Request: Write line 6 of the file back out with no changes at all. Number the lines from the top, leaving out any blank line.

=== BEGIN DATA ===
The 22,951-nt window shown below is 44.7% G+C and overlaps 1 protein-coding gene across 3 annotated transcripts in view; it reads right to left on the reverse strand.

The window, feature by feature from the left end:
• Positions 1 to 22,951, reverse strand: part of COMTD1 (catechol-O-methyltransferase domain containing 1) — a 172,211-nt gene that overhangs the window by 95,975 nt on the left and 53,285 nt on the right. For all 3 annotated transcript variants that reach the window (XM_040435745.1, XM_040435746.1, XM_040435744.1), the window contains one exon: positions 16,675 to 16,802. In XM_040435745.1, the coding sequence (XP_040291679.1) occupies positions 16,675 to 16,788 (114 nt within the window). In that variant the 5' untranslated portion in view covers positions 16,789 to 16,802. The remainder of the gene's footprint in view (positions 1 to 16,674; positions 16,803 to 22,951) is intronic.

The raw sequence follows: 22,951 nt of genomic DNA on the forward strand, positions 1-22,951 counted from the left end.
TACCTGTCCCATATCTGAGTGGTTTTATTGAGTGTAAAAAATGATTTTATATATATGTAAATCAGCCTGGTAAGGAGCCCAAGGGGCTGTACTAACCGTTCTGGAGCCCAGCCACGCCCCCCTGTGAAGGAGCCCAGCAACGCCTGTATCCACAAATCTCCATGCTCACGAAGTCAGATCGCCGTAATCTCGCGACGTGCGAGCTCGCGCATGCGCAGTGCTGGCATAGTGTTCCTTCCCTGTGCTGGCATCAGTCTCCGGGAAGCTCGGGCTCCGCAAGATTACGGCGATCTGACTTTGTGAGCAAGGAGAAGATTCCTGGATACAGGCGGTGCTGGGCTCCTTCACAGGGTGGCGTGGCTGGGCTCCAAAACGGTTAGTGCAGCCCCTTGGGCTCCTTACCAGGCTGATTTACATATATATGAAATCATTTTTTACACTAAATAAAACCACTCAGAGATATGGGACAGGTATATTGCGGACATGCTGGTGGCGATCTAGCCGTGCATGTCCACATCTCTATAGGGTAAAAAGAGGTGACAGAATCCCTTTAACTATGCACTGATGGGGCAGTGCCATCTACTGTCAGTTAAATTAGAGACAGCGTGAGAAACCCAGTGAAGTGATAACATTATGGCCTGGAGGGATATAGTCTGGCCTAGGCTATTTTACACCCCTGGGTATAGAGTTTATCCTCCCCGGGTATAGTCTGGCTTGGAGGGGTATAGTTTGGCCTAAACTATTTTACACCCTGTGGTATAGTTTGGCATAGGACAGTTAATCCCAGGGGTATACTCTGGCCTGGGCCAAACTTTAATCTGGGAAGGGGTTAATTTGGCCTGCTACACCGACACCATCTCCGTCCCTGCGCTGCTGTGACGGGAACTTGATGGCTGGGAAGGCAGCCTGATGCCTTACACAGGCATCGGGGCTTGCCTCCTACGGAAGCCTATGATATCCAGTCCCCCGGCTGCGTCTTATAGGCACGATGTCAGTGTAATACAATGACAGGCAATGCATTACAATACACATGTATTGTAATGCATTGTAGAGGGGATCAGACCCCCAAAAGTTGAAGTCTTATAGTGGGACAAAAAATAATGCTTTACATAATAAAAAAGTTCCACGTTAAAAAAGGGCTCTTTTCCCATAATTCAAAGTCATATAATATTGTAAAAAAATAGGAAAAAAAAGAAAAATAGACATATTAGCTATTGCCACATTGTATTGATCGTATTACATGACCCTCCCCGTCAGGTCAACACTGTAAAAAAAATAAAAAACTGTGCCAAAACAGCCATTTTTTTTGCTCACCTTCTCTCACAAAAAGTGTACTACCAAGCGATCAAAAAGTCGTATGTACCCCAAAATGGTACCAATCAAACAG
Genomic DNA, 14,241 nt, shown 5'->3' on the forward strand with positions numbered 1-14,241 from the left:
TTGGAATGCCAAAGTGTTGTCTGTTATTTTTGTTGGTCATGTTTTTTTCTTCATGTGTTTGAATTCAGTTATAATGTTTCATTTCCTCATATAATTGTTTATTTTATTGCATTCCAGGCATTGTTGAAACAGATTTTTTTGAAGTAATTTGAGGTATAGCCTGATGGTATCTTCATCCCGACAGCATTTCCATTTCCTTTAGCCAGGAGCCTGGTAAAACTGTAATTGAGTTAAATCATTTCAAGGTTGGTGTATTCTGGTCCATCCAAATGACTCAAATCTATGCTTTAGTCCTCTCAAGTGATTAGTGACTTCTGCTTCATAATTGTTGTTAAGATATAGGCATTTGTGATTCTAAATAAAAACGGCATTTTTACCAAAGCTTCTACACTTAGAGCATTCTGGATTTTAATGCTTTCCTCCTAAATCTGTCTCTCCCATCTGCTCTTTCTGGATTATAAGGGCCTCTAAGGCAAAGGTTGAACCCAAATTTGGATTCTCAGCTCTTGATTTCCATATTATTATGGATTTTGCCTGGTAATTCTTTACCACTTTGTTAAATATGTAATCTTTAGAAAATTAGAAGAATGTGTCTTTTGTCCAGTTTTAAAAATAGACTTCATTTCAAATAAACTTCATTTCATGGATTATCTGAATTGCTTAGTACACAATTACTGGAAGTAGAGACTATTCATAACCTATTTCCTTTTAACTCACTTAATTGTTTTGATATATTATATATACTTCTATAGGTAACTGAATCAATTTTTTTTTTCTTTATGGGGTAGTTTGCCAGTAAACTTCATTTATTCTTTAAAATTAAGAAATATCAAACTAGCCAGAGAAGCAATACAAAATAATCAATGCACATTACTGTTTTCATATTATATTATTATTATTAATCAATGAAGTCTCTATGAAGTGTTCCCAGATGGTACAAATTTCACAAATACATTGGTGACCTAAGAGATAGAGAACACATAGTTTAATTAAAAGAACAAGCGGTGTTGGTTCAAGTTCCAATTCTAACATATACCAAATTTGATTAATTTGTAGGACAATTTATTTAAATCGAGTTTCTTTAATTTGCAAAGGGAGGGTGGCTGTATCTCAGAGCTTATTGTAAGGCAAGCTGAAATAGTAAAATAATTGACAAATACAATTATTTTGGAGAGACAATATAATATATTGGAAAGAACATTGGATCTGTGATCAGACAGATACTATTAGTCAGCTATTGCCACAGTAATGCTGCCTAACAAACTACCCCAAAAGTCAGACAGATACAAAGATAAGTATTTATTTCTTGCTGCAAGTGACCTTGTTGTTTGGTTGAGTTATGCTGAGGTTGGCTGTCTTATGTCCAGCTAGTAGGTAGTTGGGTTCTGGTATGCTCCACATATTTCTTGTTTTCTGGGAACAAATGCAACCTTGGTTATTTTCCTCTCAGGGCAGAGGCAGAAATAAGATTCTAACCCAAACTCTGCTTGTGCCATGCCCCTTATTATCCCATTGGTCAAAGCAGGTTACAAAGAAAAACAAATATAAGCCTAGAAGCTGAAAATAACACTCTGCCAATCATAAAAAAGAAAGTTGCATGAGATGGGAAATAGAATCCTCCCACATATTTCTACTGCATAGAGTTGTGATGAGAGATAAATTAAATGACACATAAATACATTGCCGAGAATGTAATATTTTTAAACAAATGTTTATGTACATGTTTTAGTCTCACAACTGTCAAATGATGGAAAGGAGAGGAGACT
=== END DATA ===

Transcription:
Genomic DNA, 14,241 nt, shown 5'->3' on the forward strand with positions numbered 1-14,241 from the left: